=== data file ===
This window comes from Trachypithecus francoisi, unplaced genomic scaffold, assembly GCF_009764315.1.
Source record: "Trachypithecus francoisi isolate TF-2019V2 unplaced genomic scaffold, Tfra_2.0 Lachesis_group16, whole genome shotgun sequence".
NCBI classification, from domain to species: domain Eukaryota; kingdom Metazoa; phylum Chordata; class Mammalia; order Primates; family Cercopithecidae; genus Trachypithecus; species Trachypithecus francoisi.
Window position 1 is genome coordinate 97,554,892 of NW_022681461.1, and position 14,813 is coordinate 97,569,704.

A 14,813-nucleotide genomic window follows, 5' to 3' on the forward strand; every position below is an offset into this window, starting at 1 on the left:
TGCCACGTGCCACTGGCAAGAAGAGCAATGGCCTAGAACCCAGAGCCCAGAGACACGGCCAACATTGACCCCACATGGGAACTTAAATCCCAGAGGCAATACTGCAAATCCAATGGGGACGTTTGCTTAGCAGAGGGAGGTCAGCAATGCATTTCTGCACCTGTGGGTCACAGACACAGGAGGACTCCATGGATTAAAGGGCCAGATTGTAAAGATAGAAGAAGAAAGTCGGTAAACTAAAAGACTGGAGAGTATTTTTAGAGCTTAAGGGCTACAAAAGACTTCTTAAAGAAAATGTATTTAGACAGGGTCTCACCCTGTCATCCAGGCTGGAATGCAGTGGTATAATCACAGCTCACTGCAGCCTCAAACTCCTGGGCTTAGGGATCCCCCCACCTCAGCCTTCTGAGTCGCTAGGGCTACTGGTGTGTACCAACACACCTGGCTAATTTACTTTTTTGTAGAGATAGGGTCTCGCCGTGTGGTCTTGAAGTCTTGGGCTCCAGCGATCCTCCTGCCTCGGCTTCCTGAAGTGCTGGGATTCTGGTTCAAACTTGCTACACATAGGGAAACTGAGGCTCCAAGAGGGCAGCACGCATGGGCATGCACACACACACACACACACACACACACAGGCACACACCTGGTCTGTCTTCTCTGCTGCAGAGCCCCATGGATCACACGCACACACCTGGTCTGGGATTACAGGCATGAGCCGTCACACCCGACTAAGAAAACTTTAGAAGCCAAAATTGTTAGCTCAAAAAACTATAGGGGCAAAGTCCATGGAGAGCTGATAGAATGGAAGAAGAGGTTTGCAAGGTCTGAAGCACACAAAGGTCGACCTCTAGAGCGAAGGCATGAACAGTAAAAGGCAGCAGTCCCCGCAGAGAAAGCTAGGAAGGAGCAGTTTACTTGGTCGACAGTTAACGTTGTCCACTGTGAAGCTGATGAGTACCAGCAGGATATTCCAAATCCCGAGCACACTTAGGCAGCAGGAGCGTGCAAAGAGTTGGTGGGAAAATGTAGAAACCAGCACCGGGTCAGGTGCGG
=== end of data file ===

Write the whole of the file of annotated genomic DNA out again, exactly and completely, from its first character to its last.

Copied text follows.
This window comes from Trachypithecus francoisi, unplaced genomic scaffold, assembly GCF_009764315.1.
Source record: "Trachypithecus francoisi isolate TF-2019V2 unplaced genomic scaffold, Tfra_2.0 Lachesis_group16, whole genome shotgun sequence".
NCBI classification, from domain to species: domain Eukaryota; kingdom Metazoa; phylum Chordata; class Mammalia; order Primates; family Cercopithecidae; genus Trachypithecus; species Trachypithecus francoisi.
Window position 1 is genome coordinate 97,554,892 of NW_022681461.1, and position 14,813 is coordinate 97,569,704.

A 14,813-nucleotide genomic window follows, 5' to 3' on the forward strand; every position below is an offset into this window, starting at 1 on the left:
TGCCACGTGCCACTGGCAAGAAGAGCAATGGCCTAGAACCCAGAGCCCAGAGACACGGCCAACATTGACCCCACATGGGAACTTAAATCCCAGAGGCAATACTGCAAATCCAATGGGGACGTTTGCTTAGCAGAGGGAGGTCAGCAATGCATTTCTGCACCTGTGGGTCACAGACACAGGAGGACTCCATGGATTAAAGGGCCAGATTGTAAAGATAGAAGAAGAAAGTCGGTAAACTAAAAGACTGGAGAGTATTTTTAGAGCTTAAGGGCTACAAAAGACTTCTTAAAGAAAATGTATTTAGACAGGGTCTCACCCTGTCATCCAGGCTGGAATGCAGTGGTATAATCACAGCTCACTGCAGCCTCAAACTCCTGGGCTTAGGGATCCCCCCACCTCAGCCTTCTGAGTCGCTAGGGCTACTGGTGTGTACCAACACACCTGGCTAATTTACTTTTTTGTAGAGATAGGGTCTCGCCGTGTGGTCTTGAAGTCTTGGGCTCCAGCGATCCTCCTGCCTCGGCTTCCTGAAGTGCTGGGATTCTGGTTCAAACTTGCTACACATAGGGAAACTGAGGCTCCAAGAGGGCAGCACGCATGGGCATGCACACACACACACACACACACACACACAGGCACACACCTGGTCTGTCTTCTCTGCTGCAGAGCCCCATGGATCACACGCACACACCTGGTCTGGGATTACAGGCATGAGCCGTCACACCCGACTAAGAAAACTTTAGAAGCCAAAATTGTTAGCTCAAAAAACTATAGGGGCAAAGTCCATGGAGAGCTGATAGAATGGAAGAAGAGGTTTGCAAGGTCTGAAGCACACAAAGGTCGACCTCTAGAGCGAAGGCATGAACAGTAAAAGGCAGCAGTCCCCGCAGAGAAAGCTAGGAAGGAGCAGTTTACTTGGTCGACAGTTAACGTTGTCCACTGTGAAGCTGATGAGTACCAGCAGGATATTCCAAATCCCGAGCACACTTAGGCAGCAGGAGCGTGCAAAGAGTTGGTGGGAAAATGTAGAAACCAGCACCGGGTCAGGTGCGG